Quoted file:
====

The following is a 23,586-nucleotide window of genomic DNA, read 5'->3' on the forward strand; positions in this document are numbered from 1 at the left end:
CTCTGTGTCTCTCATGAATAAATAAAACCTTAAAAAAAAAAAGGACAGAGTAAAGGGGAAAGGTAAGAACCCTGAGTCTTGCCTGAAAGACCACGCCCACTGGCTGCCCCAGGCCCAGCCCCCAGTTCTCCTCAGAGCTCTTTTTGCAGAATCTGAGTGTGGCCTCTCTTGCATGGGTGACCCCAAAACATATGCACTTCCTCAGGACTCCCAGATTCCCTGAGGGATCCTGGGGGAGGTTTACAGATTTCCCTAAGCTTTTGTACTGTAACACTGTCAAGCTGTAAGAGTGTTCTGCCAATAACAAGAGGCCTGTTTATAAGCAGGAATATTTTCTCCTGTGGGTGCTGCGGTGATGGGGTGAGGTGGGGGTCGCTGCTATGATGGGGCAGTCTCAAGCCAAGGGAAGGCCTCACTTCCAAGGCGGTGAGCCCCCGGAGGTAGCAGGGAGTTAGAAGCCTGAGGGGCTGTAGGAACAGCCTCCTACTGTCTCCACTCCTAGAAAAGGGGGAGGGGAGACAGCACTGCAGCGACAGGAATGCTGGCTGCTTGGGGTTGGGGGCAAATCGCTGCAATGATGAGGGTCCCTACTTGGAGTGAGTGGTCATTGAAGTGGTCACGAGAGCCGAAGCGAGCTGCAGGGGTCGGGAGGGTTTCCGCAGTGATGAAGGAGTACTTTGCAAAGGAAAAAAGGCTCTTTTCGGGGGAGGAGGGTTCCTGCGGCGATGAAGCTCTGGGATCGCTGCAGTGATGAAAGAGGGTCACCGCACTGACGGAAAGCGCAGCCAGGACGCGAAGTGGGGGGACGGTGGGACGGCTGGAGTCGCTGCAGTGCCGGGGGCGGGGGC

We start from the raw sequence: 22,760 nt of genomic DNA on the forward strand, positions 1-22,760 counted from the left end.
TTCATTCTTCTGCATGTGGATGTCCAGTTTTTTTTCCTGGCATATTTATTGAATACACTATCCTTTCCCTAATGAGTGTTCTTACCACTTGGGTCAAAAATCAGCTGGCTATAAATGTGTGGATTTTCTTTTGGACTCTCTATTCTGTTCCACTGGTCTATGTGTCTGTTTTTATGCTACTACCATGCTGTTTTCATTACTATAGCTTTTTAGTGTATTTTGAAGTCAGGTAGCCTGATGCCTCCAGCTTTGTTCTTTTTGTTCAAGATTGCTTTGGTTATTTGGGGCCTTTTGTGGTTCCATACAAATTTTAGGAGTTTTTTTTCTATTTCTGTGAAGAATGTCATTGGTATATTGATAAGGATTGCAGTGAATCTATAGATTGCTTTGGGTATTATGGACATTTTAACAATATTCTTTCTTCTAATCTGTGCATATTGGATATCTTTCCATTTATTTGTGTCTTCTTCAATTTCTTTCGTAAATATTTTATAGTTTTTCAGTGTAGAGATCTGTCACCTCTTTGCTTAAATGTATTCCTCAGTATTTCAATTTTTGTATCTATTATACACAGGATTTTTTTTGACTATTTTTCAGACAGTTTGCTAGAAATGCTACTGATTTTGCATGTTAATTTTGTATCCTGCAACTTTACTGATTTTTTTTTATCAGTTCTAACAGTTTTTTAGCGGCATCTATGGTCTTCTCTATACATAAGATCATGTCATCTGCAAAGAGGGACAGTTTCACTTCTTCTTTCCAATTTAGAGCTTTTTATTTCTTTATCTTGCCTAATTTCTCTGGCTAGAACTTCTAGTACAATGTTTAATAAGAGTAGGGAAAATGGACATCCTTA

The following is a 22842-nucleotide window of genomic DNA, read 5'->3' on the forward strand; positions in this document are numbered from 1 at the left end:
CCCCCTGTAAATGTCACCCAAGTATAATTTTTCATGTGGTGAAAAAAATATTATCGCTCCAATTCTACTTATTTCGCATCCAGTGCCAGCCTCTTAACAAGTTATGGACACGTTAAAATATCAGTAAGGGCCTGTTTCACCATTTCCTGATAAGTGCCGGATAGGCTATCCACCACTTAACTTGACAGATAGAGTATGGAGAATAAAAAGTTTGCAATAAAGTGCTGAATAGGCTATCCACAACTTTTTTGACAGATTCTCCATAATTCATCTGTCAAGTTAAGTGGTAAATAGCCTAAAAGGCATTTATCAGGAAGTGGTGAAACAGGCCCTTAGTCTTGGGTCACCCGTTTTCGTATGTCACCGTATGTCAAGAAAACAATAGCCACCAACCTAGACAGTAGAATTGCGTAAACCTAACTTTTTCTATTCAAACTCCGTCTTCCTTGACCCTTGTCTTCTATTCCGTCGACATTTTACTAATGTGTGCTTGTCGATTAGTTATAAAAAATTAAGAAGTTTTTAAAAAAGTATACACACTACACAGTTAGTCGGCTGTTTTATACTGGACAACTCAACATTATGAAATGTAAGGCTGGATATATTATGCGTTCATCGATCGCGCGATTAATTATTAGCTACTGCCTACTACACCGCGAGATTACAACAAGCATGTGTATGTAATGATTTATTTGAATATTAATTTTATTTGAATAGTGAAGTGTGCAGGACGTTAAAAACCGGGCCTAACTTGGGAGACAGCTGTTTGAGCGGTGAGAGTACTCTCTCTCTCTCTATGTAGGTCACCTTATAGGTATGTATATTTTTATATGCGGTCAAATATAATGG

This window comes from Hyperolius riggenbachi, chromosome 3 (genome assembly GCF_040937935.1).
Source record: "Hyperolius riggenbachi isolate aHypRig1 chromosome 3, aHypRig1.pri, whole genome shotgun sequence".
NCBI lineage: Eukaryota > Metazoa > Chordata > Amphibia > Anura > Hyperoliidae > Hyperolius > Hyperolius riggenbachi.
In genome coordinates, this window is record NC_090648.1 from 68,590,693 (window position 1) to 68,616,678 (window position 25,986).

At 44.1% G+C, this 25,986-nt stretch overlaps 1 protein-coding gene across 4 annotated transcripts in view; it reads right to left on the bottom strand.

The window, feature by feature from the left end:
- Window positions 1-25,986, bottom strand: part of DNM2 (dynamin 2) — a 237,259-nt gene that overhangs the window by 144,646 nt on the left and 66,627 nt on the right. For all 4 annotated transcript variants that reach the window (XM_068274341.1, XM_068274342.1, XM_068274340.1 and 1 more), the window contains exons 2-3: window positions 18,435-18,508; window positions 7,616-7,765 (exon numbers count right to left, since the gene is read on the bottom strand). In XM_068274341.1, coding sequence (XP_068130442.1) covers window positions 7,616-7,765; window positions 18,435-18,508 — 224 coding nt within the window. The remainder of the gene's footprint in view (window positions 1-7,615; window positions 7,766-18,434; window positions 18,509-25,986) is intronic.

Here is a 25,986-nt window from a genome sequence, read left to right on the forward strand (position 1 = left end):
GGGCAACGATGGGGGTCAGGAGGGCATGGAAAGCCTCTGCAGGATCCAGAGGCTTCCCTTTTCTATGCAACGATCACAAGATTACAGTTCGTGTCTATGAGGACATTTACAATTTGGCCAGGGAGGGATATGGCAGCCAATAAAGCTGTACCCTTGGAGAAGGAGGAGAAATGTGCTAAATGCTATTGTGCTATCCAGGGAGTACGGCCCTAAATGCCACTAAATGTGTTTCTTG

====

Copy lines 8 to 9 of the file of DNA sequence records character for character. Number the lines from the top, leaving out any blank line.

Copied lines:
Source record: "Hyperolius riggenbachi isolate aHypRig1 chromosome 3, aHypRig1.pri, whole genome shotgun sequence".
NCBI lineage: Eukaryota > Metazoa > Chordata > Amphibia > Anura > Hyperoliidae > Hyperolius > Hyperolius riggenbachi.